More Than Just Compliance: The Real-World Health Risks of a Dirty Workplace

The following is a guest post from ServiceMaster Commercial Cleaning, a Virginia-based janitorial cleaning franchise. 

No matter where you work, chances are you have a least a few OSHA-mandated posters hanging in your workplace.  The chances are also good that you’re so used to seeing them that they’ve just become part of the background noise.  But have you ever stopped to think about why those posters are required to be there?

As it turns out, there are actually a lot of serious health risks you can encounter just from going to work—even if you just work in an office, never mind an industrial facility where there is heavy machinery in use.

Many of those risks can be mitigated by keeping your workplace clean and actually following all the pesky rules and guidelines outlined on all those compliance posters.  Staying motivated to do so is a lot easier when you understand the threats those guidelines are designed to protect you from.  Here is a rundown of some of the top hazards caused by a dirty workplace.

More illnesses. Viruses and bacteria live for a long time on dirty surfaces. Bacterial infections, like strep throat and Salmonella, can be spread by touching surfaces 1 to 24 hours after an infected person touches them. Viral illnesses, including the common cold, Hepatitis B, and Hepatitis C, can easily live for 7 days outside the human body. Norovirus – the stomach flu bug – has been found to survive for weeks on public surfaces.

Slips, trips, and falls. When a workplace is unkempt, it’s easier for someone to trip and fall. This is a major hazard that can cause injury. Old, worn carpet, for example, is a tripping hazard that puts people at risk. Flooring should be inspected and maintained often. Keep clutter to a minimum. Don’t mop and clean floors during heavy traffic times, to avoid creating hazardous situations, and use bright warning signs.

Missed days and compensation. If someone becomes ill or gets injured as a result of a dirty workplace, it comes with big costs for the company. Employees will miss work, causing reduced productivity – in fact, illness is the top cause of workplace inefficiency. Depending on the severity of the issue, the company may also be liable for workers’ compensation or even a lawsuit from a customer. These kinds of costs can quickly spiral into a major financial problem.

Increased health care costs. The cleanliness of your workplace is a direct contributor to increased health care costs across the company. As workers become ill and seek medical care, this causes a strain on the health coverage employers provide. One study by the National Institutes of Health found that hand washing alone could account for a 20% variation in company health care costs.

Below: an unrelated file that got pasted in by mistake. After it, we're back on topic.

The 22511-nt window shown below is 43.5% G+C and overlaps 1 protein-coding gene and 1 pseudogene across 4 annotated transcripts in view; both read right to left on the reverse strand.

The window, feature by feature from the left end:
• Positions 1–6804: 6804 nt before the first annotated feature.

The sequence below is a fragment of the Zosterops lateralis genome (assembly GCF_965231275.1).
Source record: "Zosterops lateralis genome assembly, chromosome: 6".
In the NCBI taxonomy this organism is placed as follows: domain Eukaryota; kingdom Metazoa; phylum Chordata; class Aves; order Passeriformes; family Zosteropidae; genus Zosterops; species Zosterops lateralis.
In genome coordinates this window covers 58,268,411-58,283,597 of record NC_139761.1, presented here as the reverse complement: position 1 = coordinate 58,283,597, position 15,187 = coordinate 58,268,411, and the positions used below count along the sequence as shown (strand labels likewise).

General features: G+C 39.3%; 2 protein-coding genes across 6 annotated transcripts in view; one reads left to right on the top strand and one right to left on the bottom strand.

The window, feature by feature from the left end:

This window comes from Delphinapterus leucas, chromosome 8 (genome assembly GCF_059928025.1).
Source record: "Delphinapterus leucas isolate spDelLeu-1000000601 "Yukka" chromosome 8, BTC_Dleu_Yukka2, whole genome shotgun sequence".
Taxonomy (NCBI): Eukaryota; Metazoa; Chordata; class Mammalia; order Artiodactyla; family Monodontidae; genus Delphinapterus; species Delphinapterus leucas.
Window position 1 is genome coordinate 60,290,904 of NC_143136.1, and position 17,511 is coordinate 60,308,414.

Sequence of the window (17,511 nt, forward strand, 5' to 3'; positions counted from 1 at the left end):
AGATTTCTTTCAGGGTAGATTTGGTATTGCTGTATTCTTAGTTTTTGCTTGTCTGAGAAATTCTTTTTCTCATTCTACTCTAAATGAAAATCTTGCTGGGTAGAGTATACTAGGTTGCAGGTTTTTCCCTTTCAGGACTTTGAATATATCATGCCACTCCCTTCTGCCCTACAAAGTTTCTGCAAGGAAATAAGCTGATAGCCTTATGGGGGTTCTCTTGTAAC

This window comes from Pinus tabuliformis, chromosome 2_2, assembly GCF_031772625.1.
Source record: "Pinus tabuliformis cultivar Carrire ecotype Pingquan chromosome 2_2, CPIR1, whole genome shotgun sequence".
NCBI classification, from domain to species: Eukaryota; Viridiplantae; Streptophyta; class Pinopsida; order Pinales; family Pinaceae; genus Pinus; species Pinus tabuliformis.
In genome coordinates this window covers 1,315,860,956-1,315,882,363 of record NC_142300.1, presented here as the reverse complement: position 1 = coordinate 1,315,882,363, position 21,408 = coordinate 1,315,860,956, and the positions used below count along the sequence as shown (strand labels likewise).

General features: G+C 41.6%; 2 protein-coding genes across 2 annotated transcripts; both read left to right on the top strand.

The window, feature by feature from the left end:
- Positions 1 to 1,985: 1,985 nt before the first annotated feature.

Environmental strain. A dirty workplace also puts a day-to-day strain on your employees. People who have dust and pollen allergies will notice an increase in their allergy symptoms. People may try to clean surfaces themselves, using improper cleaners and risking physical harm. And everyone – employees and customers alike – who can see dirty, grimy surfaces is likely to feel put off by the company’s lack of care to their surroundings.

Wear and tear. Don’t forget about the cost to your equipment and furniture. When dust and buildup are allowed to get deep into machinery, it can malfunction and its lifespan may be reduced. Same goes for carpeting, furniture, curtains, and other fabrics – dirt and oils cause them to appear tattered and need replacement much earlier than if they were kept clean.

What Should We Do?

The best way to avoid the risks that come with a dirty workplace is to establish fresh routines that keep everything clean. Here are some tips for maintaining a clean, healthy workplace.

Create hand washing habits. Proper hand-washing is the #1 way to prevent the flu and other commonly-spread illnesses. Post workplace signs that remind people about the benefits of proper hand washing.

Avoid tripping hazards. Inspect your entire workplace for worn and broken flooring that could present a hazard. Invest in signs that warn people about slipping and tripping risks. This is particularly important in heavily-used entryways and areas that have storage or clutter.

Upgrade surfaces. Instead of keeping old furniture that’s dirty and tattered, invest in new, hypoallergenic furniture that’s easier to keep clean. If dust is a problem, switch fabric curtains to window blinds and opt for hardwood floors instead of carpet.

Identify high-risk zones. The three dirtiest things in the average workspace are the keyboard, mouse, and phone. Beyond the desktop, the work areas most likely to have surface-borne bacteria and viruses are break room sink handles, microwave door handles, refrigerator door handles, water fountain buttons, and vending machine buttons – all because they’re heavily used and not routinely cleaned. Target these areas, plus all floors, furniture, and work surfaces, for frequent cleaning.

Schedule regular cleanings. A commercial cleaning company can take a weight off your shoulders. At your direction, they can handle cleaning in the off hours, keeping everything out of sight of your customers and employees. You won’t have to worry about grimy buildup because every surface is routinely cleaned by experts.

Maintaining a clean workspace is about more than just staying compliant with regulations and keeping lawsuits at bay. Everyone prefers being in an environment that’s fresh and clean. It’s an investment in your employees, your customers, and the future of your company.

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